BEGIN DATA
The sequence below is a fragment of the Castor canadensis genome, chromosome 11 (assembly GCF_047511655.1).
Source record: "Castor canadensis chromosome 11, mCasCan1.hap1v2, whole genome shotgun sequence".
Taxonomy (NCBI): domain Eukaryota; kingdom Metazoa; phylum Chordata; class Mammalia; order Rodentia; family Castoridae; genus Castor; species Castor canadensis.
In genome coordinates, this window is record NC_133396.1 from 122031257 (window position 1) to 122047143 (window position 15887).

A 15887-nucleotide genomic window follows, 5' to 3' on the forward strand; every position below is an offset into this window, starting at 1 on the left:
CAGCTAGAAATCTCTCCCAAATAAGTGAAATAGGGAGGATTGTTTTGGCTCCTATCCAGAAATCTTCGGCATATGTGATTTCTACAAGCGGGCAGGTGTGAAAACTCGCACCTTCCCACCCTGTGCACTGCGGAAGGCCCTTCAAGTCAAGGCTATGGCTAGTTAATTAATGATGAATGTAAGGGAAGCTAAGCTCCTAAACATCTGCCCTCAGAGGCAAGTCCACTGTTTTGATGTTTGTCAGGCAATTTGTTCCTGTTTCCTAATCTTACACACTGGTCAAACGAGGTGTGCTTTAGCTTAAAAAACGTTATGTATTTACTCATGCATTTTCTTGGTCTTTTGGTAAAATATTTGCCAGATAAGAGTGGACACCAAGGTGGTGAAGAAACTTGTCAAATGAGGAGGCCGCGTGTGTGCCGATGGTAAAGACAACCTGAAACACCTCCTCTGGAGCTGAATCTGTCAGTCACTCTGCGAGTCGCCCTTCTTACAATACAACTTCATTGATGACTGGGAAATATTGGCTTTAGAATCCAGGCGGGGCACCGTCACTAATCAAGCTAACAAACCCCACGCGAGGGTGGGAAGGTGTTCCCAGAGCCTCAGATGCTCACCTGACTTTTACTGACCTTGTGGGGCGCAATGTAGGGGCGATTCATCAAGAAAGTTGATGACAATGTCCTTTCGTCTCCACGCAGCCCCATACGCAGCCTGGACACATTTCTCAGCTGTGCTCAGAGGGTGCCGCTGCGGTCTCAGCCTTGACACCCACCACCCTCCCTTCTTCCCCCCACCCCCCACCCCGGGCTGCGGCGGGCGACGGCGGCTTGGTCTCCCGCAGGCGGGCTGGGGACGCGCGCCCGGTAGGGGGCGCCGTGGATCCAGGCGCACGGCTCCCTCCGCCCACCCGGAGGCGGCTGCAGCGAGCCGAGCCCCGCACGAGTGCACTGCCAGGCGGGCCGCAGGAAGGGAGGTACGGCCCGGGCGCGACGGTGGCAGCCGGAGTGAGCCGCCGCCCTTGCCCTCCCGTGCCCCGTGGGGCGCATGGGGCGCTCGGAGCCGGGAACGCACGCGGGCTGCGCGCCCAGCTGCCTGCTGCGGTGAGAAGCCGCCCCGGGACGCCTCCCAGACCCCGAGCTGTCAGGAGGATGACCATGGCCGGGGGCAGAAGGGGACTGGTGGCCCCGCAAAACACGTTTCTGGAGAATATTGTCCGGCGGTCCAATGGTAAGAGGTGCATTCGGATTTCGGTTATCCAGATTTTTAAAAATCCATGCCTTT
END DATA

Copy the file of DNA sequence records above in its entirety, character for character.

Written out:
The sequence below is a fragment of the Castor canadensis genome, chromosome 11 (assembly GCF_047511655.1).
Source record: "Castor canadensis chromosome 11, mCasCan1.hap1v2, whole genome shotgun sequence".
Taxonomy (NCBI): domain Eukaryota; kingdom Metazoa; phylum Chordata; class Mammalia; order Rodentia; family Castoridae; genus Castor; species Castor canadensis.
In genome coordinates, this window is record NC_133396.1 from 122031257 (window position 1) to 122047143 (window position 15887).

A 15887-nucleotide genomic window follows, 5' to 3' on the forward strand; every position below is an offset into this window, starting at 1 on the left:
CAGCTAGAAATCTCTCCCAAATAAGTGAAATAGGGAGGATTGTTTTGGCTCCTATCCAGAAATCTTCGGCATATGTGATTTCTACAAGCGGGCAGGTGTGAAAACTCGCACCTTCCCACCCTGTGCACTGCGGAAGGCCCTTCAAGTCAAGGCTATGGCTAGTTAATTAATGATGAATGTAAGGGAAGCTAAGCTCCTAAACATCTGCCCTCAGAGGCAAGTCCACTGTTTTGATGTTTGTCAGGCAATTTGTTCCTGTTTCCTAATCTTACACACTGGTCAAACGAGGTGTGCTTTAGCTTAAAAAACGTTATGTATTTACTCATGCATTTTCTTGGTCTTTTGGTAAAATATTTGCCAGATAAGAGTGGACACCAAGGTGGTGAAGAAACTTGTCAAATGAGGAGGCCGCGTGTGTGCCGATGGTAAAGACAACCTGAAACACCTCCTCTGGAGCTGAATCTGTCAGTCACTCTGCGAGTCGCCCTTCTTACAATACAACTTCATTGATGACTGGGAAATATTGGCTTTAGAATCCAGGCGGGGCACCGTCACTAATCAAGCTAACAAACCCCACGCGAGGGTGGGAAGGTGTTCCCAGAGCCTCAGATGCTCACCTGACTTTTACTGACCTTGTGGGGCGCAATGTAGGGGCGATTCATCAAGAAAGTTGATGACAATGTCCTTTCGTCTCCACGCAGCCCCATACGCAGCCTGGACACATTTCTCAGCTGTGCTCAGAGGGTGCCGCTGCGGTCTCAGCCTTGACACCCACCACCCTCCCTTCTTCCCCCCACCCCCCACCCCGGGCTGCGGCGGGCGACGGCGGCTTGGTCTCCCGCAGGCGGGCTGGGGACGCGCGCCCGGTAGGGGGCGCCGTGGATCCAGGCGCACGGCTCCCTCCGCCCACCCGGAGGCGGCTGCAGCGAGCCGAGCCCCGCACGAGTGCACTGCCAGGCGGGCCGCAGGAAGGGAGGTACGGCCCGGGCGCGACGGTGGCAGCCGGAGTGAGCCGCCGCCCTTGCCCTCCCGTGCCCCGTGGGGCGCATGGGGCGCTCGGAGCCGGGAACGCACGCGGGCTGCGCGCCCAGCTGCCTGCTGCGGTGAGAAGCCGCCCCGGGACGCCTCCCAGACCCCGAGCTGTCAGGAGGATGACCATGGCCGGGGGCAGAAGGGGACTGGTGGCCCCGCAAAACACGTTTCTGGAGAATATTGTCCGGCGGTCCAATGGTAAGAGGTGCATTCGGATTTCGGTTATCCAGATTTTTAAAAATCCATGCCTTT